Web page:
WASHINGTON — U.S. Senator Roy Blunt (Mo.), a member of the Senate Commerce Committee, released the following statement after President Donald Trump announced new executive actions to promote broadband expansion in rural areas.
“President Trump’s focus on expanding broadband to rural areas is good news for Missouri farmers, ranchers, and, most importantly, families,” Blunt said. “Today, an estimated 61 percent of rural Missourians lack access to broadband. By ending the digital divide, we will help our agriculture industry thrive and meet world food demand. We will provide students and teachers access to new learning tools and educational opportunities. We will enable small businesses to compete in a global economy. And, we will expand access to quality healthcare through telemedicine. As a member of the Senate Commerce Committee, I’ll continue working with the administration and my Senate colleagues to bring high-speed internet to every community in Missouri.”
As a member of the Senate Commerce Committee, Blunt is committed to ending the digital divide. In a recent op-edand floor speech, Blunt underscored the need to expand rural broadband, noting that an increasing number of farmers are utilizing wireless infrastructure, GPS, data centers, autonomous systems, and fiber optics for precision agriculture and high-speed commodity trading.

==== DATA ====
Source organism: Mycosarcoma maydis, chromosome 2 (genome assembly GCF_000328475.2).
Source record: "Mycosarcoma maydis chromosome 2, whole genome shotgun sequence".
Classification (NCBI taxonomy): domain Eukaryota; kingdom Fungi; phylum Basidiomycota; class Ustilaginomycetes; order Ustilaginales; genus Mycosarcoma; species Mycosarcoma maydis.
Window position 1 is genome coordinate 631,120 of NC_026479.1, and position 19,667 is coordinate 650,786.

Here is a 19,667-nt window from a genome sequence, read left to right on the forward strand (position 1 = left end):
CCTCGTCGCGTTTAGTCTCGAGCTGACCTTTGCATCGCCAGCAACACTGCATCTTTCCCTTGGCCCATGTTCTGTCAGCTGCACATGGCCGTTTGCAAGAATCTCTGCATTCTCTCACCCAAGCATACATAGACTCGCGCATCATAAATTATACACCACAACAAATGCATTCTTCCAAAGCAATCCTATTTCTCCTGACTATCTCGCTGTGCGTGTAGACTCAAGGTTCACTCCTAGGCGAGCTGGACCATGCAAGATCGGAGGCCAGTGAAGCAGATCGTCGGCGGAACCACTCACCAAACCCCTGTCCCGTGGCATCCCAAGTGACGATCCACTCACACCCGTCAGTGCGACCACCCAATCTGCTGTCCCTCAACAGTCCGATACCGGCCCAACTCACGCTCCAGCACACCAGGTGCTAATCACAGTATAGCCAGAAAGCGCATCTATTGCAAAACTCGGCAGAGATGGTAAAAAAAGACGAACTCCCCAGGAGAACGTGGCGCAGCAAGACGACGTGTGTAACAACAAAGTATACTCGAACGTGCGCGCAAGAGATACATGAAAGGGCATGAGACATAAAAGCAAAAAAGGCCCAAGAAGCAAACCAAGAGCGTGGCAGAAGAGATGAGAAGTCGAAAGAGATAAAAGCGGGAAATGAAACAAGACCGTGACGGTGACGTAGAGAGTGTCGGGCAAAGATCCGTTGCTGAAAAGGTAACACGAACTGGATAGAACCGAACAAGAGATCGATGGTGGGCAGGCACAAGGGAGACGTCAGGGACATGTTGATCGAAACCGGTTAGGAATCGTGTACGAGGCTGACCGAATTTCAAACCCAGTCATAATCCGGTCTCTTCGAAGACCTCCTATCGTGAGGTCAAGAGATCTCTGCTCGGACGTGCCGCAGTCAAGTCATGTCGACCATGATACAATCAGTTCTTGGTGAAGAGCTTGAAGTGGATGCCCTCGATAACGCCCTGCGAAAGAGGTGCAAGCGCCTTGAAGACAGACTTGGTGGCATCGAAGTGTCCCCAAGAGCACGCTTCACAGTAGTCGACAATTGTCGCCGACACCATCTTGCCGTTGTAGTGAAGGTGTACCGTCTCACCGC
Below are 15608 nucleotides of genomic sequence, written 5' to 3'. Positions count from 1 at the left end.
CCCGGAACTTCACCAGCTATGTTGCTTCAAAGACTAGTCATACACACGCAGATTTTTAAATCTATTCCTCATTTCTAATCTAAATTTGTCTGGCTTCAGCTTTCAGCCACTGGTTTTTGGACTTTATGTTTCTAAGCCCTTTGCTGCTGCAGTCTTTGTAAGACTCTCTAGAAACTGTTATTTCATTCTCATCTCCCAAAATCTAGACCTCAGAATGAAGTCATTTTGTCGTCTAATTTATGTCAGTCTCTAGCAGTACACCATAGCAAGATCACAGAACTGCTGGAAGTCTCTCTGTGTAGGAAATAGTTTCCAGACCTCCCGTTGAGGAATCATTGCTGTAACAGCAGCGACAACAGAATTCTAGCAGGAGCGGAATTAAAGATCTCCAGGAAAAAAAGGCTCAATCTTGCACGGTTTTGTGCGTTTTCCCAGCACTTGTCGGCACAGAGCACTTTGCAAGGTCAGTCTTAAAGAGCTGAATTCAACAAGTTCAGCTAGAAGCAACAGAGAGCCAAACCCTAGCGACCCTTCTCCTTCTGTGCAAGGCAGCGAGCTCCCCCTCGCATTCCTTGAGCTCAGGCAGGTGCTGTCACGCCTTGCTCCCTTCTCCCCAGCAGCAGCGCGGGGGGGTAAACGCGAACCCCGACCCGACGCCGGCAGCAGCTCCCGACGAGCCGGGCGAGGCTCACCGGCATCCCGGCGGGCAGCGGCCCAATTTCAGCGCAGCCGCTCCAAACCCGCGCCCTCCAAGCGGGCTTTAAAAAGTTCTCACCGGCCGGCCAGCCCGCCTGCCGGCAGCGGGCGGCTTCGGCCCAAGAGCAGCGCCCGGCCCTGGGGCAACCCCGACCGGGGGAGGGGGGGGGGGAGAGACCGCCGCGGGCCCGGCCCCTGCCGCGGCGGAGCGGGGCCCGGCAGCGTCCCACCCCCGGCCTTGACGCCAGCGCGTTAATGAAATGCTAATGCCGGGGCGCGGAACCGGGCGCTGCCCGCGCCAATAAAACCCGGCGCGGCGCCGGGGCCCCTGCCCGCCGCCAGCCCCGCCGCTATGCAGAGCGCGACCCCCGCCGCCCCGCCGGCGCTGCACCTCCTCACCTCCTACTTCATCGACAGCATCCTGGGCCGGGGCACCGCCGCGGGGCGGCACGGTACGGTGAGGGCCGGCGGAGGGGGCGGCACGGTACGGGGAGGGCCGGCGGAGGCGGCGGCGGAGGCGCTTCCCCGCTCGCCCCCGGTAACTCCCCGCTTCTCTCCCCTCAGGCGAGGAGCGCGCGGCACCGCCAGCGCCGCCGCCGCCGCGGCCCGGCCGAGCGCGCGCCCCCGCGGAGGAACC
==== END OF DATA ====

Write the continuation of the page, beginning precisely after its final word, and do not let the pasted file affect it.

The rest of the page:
Last year, Blunt urged the Federal Communications Commission (FCC) to act on $2 billion in funds available for rural broadband, and to open this money up to auction so new entrants in this field, like electrical cooperatives, could competitively bid. Following Blunt’s letter, the FCC did so, and the Commission subsequently considered a notice to initiate the pre-auction process for this money to deploy fiber optics in rural parts of Missouri.
In January 2017, Blunt joined a number of his Senate colleagues in sending a bipartisan letter to President Trump regarding the importance of broadband, and expanding access in rural areas as part of any infrastructure legislation Congress and the administration may consider.
Blunt has also advocated for reforms to the Universal Service Fund, which would allow the program to leverage its limited resources more effectively to bring broadband to unserved households and businesses.